We At Last Become Real – 9 quotes from Thomas Merton’s book – New Seeds of Contemplation 

by Mark Votava

51LKHuSQTjL._SY344_BO1,204,203,200_1. We at last become real

“Let us live in this love and this happiness, you and I and all of us, in the love of Christ and in contemplation, for this is where we find ourselves and one another as we truly are. It is only in this love that we at last become real…”

2. Never get very far

“The best thing beginners in the spiritual life can do, after they have really acquired the discipline of mind that enables them to concentrate on a spiritual subject and get below the surface of its meaning and incorporate it into their own lives, is to acquire the agility and freedom of mind that will help them find light and warmth and ideas and love for God everywhere they go and in all they do. People who only know how to think about God during fixed periods of the day will never get very far in the spiritual life…”

3. The ruin of all our hopes and good intentions

“Let us never forget that the ordinary way to contemplation lies through a desert without trees and without beauty and without water. The spirit enters a wilderness and travels blindly in directions that seem to lead away from vision, away from God, away from all fulfillment and joy. It may become almost impossible to believe that this road goes anywhere at all except to a desolation full of dry bones – the ruin of all our hopes and good intentions.”

4. The root of all war

“For only love – which means humility – can exorcise the fear which is at the root of all war.”

5. If you seek escape for its own sake

“If you seek escape for its own sake and run away from the world only because it is (as it must be) intensely unpleasant, you will not find peace and you will not find solitude. If you seek solitude merely because it is what you prefer, you will never escape from the world and its selfishness; you will never have the interior freedom that will keep you really alone.”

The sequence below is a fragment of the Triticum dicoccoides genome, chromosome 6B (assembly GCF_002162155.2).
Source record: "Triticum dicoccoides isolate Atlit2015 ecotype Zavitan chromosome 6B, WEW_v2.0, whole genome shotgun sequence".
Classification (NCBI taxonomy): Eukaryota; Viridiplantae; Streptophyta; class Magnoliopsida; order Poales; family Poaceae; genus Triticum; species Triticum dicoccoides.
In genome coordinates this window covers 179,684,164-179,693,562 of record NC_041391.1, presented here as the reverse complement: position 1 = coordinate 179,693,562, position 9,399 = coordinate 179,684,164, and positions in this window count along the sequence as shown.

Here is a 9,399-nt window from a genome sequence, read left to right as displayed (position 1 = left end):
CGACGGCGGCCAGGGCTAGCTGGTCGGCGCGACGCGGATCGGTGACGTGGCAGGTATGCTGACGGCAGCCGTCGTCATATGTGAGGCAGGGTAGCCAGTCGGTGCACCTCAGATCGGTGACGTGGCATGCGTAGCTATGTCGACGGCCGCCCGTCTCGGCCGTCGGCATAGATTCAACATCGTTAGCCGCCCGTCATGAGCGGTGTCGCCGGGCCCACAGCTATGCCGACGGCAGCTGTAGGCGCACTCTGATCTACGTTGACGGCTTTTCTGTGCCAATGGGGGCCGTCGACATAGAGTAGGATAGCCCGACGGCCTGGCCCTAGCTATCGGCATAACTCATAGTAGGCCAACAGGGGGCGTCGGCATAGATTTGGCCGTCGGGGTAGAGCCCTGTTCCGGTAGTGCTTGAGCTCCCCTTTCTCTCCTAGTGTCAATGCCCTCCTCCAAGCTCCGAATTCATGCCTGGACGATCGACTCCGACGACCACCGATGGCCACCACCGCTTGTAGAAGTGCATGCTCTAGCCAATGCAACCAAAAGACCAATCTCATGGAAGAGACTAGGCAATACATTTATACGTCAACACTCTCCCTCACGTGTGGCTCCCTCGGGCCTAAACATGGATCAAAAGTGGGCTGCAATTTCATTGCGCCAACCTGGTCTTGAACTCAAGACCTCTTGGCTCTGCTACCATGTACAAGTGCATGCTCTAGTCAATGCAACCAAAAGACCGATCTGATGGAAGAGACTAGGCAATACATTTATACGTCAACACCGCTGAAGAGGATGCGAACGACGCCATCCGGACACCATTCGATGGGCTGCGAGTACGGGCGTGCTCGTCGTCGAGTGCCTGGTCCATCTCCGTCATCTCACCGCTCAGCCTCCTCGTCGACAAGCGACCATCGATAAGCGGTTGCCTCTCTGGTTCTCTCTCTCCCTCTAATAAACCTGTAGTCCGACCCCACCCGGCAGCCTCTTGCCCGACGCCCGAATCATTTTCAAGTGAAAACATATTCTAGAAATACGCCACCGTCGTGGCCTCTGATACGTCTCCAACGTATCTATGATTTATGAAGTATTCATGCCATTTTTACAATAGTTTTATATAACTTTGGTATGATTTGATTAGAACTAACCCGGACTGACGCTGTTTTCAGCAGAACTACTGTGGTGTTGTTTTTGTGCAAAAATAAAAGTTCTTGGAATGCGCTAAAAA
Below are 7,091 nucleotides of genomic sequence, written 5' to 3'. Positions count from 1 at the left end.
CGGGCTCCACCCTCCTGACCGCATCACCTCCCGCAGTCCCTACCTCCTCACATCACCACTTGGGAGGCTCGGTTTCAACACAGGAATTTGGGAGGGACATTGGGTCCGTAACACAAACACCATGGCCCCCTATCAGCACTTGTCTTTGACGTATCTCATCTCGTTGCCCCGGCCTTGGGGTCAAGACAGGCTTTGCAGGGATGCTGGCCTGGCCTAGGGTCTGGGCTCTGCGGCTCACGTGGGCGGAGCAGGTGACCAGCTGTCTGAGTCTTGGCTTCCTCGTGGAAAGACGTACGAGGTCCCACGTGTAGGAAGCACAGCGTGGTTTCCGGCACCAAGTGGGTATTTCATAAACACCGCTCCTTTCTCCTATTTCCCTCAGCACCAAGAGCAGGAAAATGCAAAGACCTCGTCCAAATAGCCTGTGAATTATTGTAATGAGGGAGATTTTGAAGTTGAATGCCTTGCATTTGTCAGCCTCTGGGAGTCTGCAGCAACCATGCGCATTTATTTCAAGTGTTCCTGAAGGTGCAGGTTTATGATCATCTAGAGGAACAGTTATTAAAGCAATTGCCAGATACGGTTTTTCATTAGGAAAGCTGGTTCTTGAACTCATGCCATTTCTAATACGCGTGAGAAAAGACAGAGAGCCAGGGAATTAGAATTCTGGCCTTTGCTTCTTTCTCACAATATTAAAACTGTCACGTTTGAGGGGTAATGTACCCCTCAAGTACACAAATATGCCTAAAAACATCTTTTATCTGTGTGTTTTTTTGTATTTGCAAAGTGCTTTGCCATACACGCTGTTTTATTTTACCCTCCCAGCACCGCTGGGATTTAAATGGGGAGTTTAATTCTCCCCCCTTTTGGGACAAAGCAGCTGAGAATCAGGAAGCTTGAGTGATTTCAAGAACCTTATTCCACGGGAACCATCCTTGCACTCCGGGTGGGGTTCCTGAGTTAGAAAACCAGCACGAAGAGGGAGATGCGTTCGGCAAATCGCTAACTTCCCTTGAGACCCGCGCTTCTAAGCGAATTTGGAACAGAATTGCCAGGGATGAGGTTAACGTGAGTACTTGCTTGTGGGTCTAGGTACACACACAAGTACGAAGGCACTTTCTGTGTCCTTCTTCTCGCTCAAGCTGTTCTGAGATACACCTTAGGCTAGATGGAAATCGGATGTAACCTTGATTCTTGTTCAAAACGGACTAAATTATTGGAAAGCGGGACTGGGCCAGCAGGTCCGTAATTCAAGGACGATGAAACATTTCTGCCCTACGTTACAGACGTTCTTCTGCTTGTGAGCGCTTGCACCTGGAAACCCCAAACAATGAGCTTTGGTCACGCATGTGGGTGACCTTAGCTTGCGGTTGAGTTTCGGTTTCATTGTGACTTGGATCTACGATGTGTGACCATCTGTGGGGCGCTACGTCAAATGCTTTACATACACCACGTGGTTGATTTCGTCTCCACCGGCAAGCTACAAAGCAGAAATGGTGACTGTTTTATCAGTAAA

6. Never attempts anything

“Do not be one of those who, rather than risk failure, never attempts anything.”

7. To hope is to risk frustration

“To hope is to risk frustration. Therefore, make up your mind to risk frustration.”

8. Ascetic self-discipline

“In general, it can be said that no contemplative life is possible without ascetic self-discipline. One must learn to survive without the habit-forming luxuries which get such a hold on men today…”

9. Nobody but God really comprehends

“One of the first signs of a saint may well be the fact that other people do not know what to make of him. In fact, they are not sure whether he is crazy or only proud; but it must at least be pride to be haunted by some individual ideal which nobody but God really comprehends. And he has inescapable difficulties in applying all the abstract norms of ‘perfection’ to his own life. He cannot seem to make his life fit in with the books.”

Have we become real through a contemplative life in the world?

My new book The Mystical Imagination: Seeing the Sacredness of All of Life (2015) is finally done! It is available on kindle and paperback!

“Our crowded, overly-consumed, hyper-active, digitally-addicted lifestyle is draining the life out of us. We are desperate to transcend the chaos and find a better way to live. We need a mystical imagination. Get ready to be transported into the depths of meaning as Votava breaks open the contemplative path and shows you how to live your life to the fullest.” Phileena Heuertz, author of Pilgrimage of a Soul: Contemplative Spirituality for the Active Life and founding partner, Gravity, a Center for Contemplative Activism

My first book The Communal Imagination: Finding a Way to Share Life Together (2014) is available on kindle and paperback also!

“Inside everyone there is a longing for community, to love and be loved. We are made in the image of a communal God. But in our hyper-mobile, individualistic, cluttered world… community is an endangered thing. And community is like working out – it takes work, sweat, discipline…  without that our muscles atrophy. Everybody wants to be fit, but not too many people want to do the work to get there. Mark’s book is sort of a workout manual, helping you rediscover your communal muscles and start building them up slowly. It is an invitation to live deep in a shallow world.”  Shane Claiborne, author and activist